Why the social sciences matter
To tackle such issues we first need to understand them, and that requires both data and analysis. Different subject areas have their part to play, from physics to geography and from psychology to international relations. This has led to a welcome recognition that multidisciplinary and interdisciplinary working is vital.
This includes working across, for example, the social sciences – with economists, sociologists, political scientists and others needing to collaborate; it also requires working across the social and natural sciences, most obviously in the area of climate change, so as to understand how to alter corporate and human behaviour to ensure the world changes course in time.
What the social sciences can contribute to our understanding of these and other issues and how they can inform evidence-based policy making is analysed and discussed in a new book produced by the UK Academy of Social Sciences, Why the Social Sciences Matter. Key experts from across the disciplines were invited to analyse and explain, discuss and deliberate.
A common theme is a self-critical one of needing to ensure that we all learn from other disciplines. This is not just the way to ensure the fullest possible understanding of the issues at hand, it is also the surest way of ensuring that our own disciplines develop and grow in their own explanatory capacity and capability.
What becomes clear when approaching each of the major challenges is the considerable complexity of each topic, and the need for this to be grasped intellectually, before one can undertake successfully the methodical research required, and to then analyse and present the results of original enquiry even-handedly. All this confirms the importance of and benefits of pursuing evidence-based policy.
Why the Social Sciences Matter originates in the UK – enjoying the active support of the Academy of Social Sciences. But it is not exclusively UK-focused.
Partly this recognises that problems of the sort referred to above are not exclusive to the UK; partly too because the contemporary world and its concerns are heavily interconnected. Also, most importantly, scholarship transcends national borders. The various contributors have looked beyond the shores of the British Isles, not just to compare and contrast but also to analyse transnational consequences and cross-border effects and implications.
For example, analysing health and wellbeing, professors James Quick and Cary Cooper from Lancaster University Management School in the UK and Dr Robert Gatchel from the University of Texas at Arlington in the US draw on the practice of preventive health management on established learning principles, on behavioural and social sciences and on emerging positive practices.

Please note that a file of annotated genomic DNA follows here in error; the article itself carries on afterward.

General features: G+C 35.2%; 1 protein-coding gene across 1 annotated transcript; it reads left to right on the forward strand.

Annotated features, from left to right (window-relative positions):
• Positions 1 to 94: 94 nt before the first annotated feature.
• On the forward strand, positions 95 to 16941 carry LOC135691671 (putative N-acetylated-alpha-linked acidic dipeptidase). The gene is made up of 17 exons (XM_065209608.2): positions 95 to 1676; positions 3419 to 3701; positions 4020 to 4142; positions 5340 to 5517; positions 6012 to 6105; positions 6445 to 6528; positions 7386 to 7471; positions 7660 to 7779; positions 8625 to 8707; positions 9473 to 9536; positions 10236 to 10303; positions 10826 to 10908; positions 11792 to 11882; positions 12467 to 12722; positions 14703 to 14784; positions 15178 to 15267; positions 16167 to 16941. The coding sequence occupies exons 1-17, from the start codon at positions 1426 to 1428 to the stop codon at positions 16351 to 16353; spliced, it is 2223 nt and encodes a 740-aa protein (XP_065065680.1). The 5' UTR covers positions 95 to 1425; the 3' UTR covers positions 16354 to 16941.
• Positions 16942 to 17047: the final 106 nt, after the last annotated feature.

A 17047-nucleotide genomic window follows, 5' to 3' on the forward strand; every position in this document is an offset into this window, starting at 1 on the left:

They provide a discussion of the major preventable health risks that can undermine health and wellbeing. By building on strengths, guarding against risks and compensating for vulnerabilities, health and wellbeing can be enhanced.
The authors show how established learning principles offer powerful and positive ways to advance health and wellbeing through the behavioural and social sciences. The environmental context within which learning occurs is shown to be crucial – especially the work environment.
On climate change, John Urry, professor of sociology at Lancaster University in the UK, demonstrates just why society is so important to analysing the nature of climate change. And because society is important the social sciences need to be brought directly into examining the causes of change – and the likely ways in which climate change might be mitigated.
This is not just a question of changing what individuals do, but of changing whole systems of economic, technological and social practice, which presuppose patterns of social life that come to be embedded and are relatively unchanging for long periods.
Thus, high carbon systems have got into social life – and breaking these lock-ins is particularly challenging. It is the need to understand such systems that make the social sciences key to future analysis and policy development.
On the economy, many of the major economic issues such as the global financial crises of the past few years are linked inseparably to other areas of social science research, such as inequality of income and wealth and the effects of this on society.
Indeed, many of the ‘classic’ texts analysing the economy – from Adam Smith’s The Wealth of Nations, to Karl Marx’s Capital and John Maynard Keynes’s General Theory – touch on a range of issues beyond the narrowly economic.
One such discussion today relates to whether measures of economic growth or progress need to take account of broader aspects than previously, such as welfare or sustainability.
And in terms of environmental sustainability, the importance of complexity is central – the economy cannot be understood adequately through ‘marginal’ analysis: instead, systems theory and interdisciplinary approaches are vital. Setting prices alone – such as through carbon trading – isn’t enough.
We need to understand how consumers behave and what will change that behaviour; we also need to know how corporate decisions are made, and the role of managerial decision-making within that, and the range of influences that can be brought to bear, including legal, regulatory and social.
We face major issues today that require collaborative and interdisciplinary research and evidence-based policy.
Jonathan Michie is Professor of Innovation and Knowledge Exchange, University of Oxford, UK. Why the Social Sciences Matter is edited by Jonathan Michie and Cary Cooper and published by Palgrave.